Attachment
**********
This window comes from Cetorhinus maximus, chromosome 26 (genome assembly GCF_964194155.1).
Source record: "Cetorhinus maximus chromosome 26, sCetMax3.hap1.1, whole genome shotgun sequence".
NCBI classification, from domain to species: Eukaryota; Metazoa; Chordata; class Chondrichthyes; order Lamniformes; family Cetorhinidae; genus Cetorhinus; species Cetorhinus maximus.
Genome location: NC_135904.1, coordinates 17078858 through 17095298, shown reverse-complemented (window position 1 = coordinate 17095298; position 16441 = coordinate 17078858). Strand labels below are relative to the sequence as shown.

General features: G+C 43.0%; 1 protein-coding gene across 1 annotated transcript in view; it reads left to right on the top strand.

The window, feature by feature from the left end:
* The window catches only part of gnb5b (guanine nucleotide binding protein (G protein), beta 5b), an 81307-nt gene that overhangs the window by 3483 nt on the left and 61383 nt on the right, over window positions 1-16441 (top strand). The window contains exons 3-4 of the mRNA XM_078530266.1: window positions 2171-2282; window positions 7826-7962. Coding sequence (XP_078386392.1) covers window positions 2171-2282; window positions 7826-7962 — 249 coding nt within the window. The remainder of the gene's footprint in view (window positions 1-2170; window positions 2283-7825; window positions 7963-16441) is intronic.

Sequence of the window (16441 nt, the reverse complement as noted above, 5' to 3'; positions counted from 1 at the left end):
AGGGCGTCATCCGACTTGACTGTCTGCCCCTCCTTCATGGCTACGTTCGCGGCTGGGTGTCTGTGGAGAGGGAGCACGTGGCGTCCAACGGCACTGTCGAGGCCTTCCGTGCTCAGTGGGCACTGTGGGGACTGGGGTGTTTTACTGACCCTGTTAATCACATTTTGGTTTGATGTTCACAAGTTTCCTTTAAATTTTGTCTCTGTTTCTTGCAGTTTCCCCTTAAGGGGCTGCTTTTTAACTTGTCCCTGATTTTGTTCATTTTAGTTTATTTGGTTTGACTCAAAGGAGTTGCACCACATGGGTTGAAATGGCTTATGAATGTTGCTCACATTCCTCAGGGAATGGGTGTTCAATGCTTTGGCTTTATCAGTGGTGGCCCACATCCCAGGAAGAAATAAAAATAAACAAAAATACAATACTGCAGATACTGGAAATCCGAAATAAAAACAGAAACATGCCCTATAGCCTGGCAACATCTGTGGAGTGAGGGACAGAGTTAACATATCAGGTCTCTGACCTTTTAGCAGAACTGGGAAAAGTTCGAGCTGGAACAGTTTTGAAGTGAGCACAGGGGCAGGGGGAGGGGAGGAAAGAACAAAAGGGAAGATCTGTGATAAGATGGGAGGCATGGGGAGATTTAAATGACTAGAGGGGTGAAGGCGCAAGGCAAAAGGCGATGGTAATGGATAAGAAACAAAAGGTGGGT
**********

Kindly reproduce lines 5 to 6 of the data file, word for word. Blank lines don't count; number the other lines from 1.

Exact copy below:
General features: G+C 43.0%; 1 protein-coding gene across 1 annotated transcript in view; it reads left to right on the top strand.

The window, feature by feature from the left end: